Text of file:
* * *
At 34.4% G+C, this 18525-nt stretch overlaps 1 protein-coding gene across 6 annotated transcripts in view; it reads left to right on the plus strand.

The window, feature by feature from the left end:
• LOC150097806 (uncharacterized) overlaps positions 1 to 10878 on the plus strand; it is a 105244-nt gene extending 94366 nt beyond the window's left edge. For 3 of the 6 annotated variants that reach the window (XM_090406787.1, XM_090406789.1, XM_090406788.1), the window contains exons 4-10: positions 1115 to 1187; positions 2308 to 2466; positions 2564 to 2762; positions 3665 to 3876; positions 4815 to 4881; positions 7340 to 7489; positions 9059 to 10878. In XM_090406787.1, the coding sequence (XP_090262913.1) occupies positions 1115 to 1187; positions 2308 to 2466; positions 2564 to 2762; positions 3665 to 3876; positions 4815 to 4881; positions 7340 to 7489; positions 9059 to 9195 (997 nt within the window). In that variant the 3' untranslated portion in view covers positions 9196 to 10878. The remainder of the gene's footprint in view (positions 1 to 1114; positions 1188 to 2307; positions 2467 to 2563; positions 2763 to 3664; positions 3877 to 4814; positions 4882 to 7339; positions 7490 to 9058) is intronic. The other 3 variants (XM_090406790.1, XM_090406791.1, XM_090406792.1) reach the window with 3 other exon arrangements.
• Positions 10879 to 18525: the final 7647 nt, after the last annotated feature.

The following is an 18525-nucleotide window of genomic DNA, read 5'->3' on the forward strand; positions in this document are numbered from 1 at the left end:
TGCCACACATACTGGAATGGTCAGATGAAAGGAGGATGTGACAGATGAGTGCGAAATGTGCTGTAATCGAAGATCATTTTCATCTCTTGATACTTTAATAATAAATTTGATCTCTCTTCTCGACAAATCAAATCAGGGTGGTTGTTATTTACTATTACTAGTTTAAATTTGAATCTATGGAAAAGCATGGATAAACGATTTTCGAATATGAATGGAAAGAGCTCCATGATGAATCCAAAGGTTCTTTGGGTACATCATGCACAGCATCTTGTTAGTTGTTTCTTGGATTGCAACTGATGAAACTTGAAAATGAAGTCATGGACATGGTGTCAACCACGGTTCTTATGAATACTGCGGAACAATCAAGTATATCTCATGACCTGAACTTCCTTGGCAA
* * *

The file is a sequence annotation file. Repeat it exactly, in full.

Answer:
At 34.4% G+C, this 18525-nt stretch overlaps 1 protein-coding gene across 6 annotated transcripts in view; it reads left to right on the plus strand.

The window, feature by feature from the left end:
• LOC150097806 (uncharacterized) overlaps positions 1 to 10878 on the plus strand; it is a 105244-nt gene extending 94366 nt beyond the window's left edge. For 3 of the 6 annotated variants that reach the window (XM_090406787.1, XM_090406789.1, XM_090406788.1), the window contains exons 4-10: positions 1115 to 1187; positions 2308 to 2466; positions 2564 to 2762; positions 3665 to 3876; positions 4815 to 4881; positions 7340 to 7489; positions 9059 to 10878. In XM_090406787.1, the coding sequence (XP_090262913.1) occupies positions 1115 to 1187; positions 2308 to 2466; positions 2564 to 2762; positions 3665 to 3876; positions 4815 to 4881; positions 7340 to 7489; positions 9059 to 9195 (997 nt within the window). In that variant the 3' untranslated portion in view covers positions 9196 to 10878. The remainder of the gene's footprint in view (positions 1 to 1114; positions 1188 to 2307; positions 2467 to 2563; positions 2763 to 3664; positions 3877 to 4814; positions 4882 to 7339; positions 7490 to 9058) is intronic. The other 3 variants (XM_090406790.1, XM_090406791.1, XM_090406792.1) reach the window with 3 other exon arrangements.
• Positions 10879 to 18525: the final 7647 nt, after the last annotated feature.

The following is an 18525-nucleotide window of genomic DNA, read 5'->3' on the forward strand; positions in this document are numbered from 1 at the left end:
TGCCACACATACTGGAATGGTCAGATGAAAGGAGGATGTGACAGATGAGTGCGAAATGTGCTGTAATCGAAGATCATTTTCATCTCTTGATACTTTAATAATAAATTTGATCTCTCTTCTCGACAAATCAAATCAGGGTGGTTGTTATTTACTATTACTAGTTTAAATTTGAATCTATGGAAAAGCATGGATAAACGATTTTCGAATATGAATGGAAAGAGCTCCATGATGAATCCAAAGGTTCTTTGGGTACATCATGCACAGCATCTTGTTAGTTGTTTCTTGGATTGCAACTGATGAAACTTGAAAATGAAGTCATGGACATGGTGTCAACCACGGTTCTTATGAATACTGCGGAACAATCAAGTATATCTCATGACCTGAACTTCCTTGGCAA